Italian bakers have had a few secrets that have been up their sleeves for a very long while – in their case, that would be centuries. For those of you like me, who peruse and remember all of the nostalgic and delicious cakes that Italians make, in particular around the Spring and the Easter Season, you will note that there is one ingredient that is common among many of them. And yet, when it comes to our day-to-day baking, American-style, this ingredient tends to be overlooked when the dairy elements are envisioned and assembled for mis-en-place. I’m talking about Ricotta. And yes, we head back to Roman times to find its origin and yes, the regulation of its production.
Ricotta, made from the by-product of cheese-making, whey, is delicious – especially when it is made fresh. But even if you aren’t inclined to make it yourself or don’t have access to freshly-made, you can add a touch of it, even if it is a grocery-store staple, to, what I will call your more ordinary baked goods, and find that it embellishes the texture in unexpected and pleasing ways. Here is a good article on what Ricotta is, its history and how it is made. https://www.delallo.com/article/ricotta-cheese/#
Of course, Ricotta is best known as the main ingredient in traditional Lasagna filling, baked ziti, ravioli, stuffed shells and other savory dishes. I also use it with spinach to stuff chicken breasts and bake them. You can use it in many savory vegetable lasagnas or gratin-like dishes as well. In the sweet kitchen it’s probably best known as a cannoli filling. When my Mom made her Easter pie every year, I confess to leering sideways at this dessert. I have since come around to the versatility and delicate nature of ricotta – not only as a condiment to be enjoyed in more whimsical ways, but in my everyday baking as well.
I particularly love it on a crostini with just a drizzle of honey, a piece of fresh fig or peach and a sprinkle of toasted pignolis! Try it, you’ll love it. I also think Ricotta is absolutely fabulous as the dairy version of the now uber-popular avocado toast for breakfast. Ricotta pairs well with many different ingredients so, play around as see what you like. If you’re like me though, one piece won’t suffice. Well, onward…….
Today, while I was out walking the dog I began craving a nice blueberry something. I was saddened to see the iconic 600 year old Oak tree in the center of Basking Ridge being prepared to come down. A small crowd had gathered to say goodbye to the famous tree on the spot where George Washington was said to have once picnicked. History says the tree was there 300 years before the Church was formed. A helicopter hovered overhead and the sound of an annoying buzzing, when I was able to locate it, turned out to be a drone! Ugh, I thought to myself, can’t we just offer a dignified goodbye to this wonderful landmark? On I went.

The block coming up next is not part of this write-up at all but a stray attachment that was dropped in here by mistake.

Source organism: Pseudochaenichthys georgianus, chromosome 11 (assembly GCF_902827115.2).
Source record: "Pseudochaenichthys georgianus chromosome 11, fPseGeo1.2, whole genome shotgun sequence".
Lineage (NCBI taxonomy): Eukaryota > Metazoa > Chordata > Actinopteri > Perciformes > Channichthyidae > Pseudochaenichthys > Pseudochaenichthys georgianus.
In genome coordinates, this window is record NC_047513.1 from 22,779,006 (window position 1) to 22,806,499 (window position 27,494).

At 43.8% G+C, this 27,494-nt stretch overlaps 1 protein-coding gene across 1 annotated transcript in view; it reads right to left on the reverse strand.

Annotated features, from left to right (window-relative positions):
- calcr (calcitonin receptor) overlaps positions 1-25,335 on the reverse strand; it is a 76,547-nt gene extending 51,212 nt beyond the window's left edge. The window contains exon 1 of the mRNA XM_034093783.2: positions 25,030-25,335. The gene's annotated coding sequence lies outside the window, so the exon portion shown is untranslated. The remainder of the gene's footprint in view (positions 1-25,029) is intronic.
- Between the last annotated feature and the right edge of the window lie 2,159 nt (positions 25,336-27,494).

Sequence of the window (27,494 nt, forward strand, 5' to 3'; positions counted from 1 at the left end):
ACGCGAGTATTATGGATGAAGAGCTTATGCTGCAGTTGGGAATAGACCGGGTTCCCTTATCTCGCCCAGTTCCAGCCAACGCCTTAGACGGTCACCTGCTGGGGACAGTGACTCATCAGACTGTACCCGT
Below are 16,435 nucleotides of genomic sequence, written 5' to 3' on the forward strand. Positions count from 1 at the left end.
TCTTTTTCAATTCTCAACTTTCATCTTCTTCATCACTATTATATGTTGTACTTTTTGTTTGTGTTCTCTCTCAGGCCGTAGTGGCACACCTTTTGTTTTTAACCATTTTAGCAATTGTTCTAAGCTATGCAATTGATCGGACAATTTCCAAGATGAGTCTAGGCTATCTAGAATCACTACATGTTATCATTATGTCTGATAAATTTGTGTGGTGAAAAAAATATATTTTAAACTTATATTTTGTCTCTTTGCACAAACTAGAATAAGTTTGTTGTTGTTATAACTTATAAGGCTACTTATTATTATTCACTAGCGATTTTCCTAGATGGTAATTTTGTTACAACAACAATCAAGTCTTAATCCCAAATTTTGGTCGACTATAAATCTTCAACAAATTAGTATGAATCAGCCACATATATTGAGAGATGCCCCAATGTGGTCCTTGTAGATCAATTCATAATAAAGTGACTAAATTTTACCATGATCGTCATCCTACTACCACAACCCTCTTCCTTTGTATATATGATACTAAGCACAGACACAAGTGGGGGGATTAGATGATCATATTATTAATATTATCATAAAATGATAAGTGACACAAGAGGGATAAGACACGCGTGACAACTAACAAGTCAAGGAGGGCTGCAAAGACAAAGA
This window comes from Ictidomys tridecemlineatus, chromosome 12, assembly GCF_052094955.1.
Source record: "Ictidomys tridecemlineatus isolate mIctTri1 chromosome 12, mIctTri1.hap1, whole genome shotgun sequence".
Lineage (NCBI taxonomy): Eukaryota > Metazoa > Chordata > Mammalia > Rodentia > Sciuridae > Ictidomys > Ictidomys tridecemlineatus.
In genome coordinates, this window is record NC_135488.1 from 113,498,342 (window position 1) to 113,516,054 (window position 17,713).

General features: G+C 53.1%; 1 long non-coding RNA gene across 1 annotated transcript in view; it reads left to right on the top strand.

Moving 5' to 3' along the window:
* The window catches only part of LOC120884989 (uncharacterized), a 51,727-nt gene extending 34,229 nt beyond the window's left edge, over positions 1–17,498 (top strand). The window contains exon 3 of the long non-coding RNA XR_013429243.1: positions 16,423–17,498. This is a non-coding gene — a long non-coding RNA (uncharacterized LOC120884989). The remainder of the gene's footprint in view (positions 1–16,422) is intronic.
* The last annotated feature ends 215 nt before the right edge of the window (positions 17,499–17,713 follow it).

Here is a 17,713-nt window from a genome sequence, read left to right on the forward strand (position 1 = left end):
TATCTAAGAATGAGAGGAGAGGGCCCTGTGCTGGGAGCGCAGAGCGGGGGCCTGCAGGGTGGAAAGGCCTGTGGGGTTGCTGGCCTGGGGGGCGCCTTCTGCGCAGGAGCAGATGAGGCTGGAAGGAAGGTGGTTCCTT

As I strolled along my mind traveled from just a good muffin to a cornmeal, lime and blueberry scone. But, I knew what I really wanted was a really good blueberry breakfast-type cake.
I have been meaning to experiment with using ground walnuts in my baking lately. Unlike many other nuts ground to flours, walnut flour is not too commonly seen – partly because it’s shelf life is relatively short and walnuts are very oily. But, if you grind your nuts yourself and watch them closely you will find that ground walnuts can be a great addition to your cake and other batters. I love blueberries with orange and so that made the flavor trifecta. The addition of even a small amount of Ricotta makes a textural difference I think you’ll enjoy.
Blueberry Breakfast Cake with Walnuts and Orange
3/4 cups unsalted butter, room temp
1/2 cup sugar
zest of one navel orange
1/2 tsp almond extract
2 cups all purpose flour
1/2 tsp freshly grated nutmeg
1/2 tsp cinnamon
2/3 cups ground walnuts – pulse carefully so they don’t become oily
2 tsp baking powder
1/2 tsp baking soda
1/2 cup buttermilk
1/4 cup part skim ricotta cheese
1/4 plus 2 tbsp fresh orange juice
1 pint fresh blueberries
confectioner sugar for dusting
Preheat oven to 350F. Butter an 8″ springform pan. Place a circle of parchment in pan and butter the parchment. Dust with flour, knocking out excess. Set aside.
In the bowl of your electric mixer fitted with the paddle attachment, cream the butter and sugar together until light and fluffy, about 2 minutes. Add orange zest and blend. Add eggs, one at a time and mix in. Add almond extract and blend.
In a medium bowl, whisk together the flour, ground walnuts, baking powder, baking soda, salt, nutmeg and cinnamon.
In a measuring cup, whisk together the buttermilk, ricotta and orange juice.
With mixer on low, add 1/3 dry ingredients followed by half of the buttermilk/ricotta mixture. Repeat. Finish with the last 1/3 of dry ingredients. Mix just until the flour begins to disappear. Remove bowl from mixer and finish with a rubber spatula. Add 1 rounded cup of the blueberries to the batter and fold in. Pour batter into prepared pan and smooth with an offset spatula. Scatter remaining blueberries over top of cake. Bake for 50-55 minutes or until toothpick inserted into center comes out clean and cake has begun to pull away from sides of pan. Remove from oven and cool in pan 20 minutes. Gently remove collar from pan, running a sharp knife around edge if you need to. Cool cake completely. Dust with confectioner sugar. Serve with a dollop of creme fraiche or ice cream.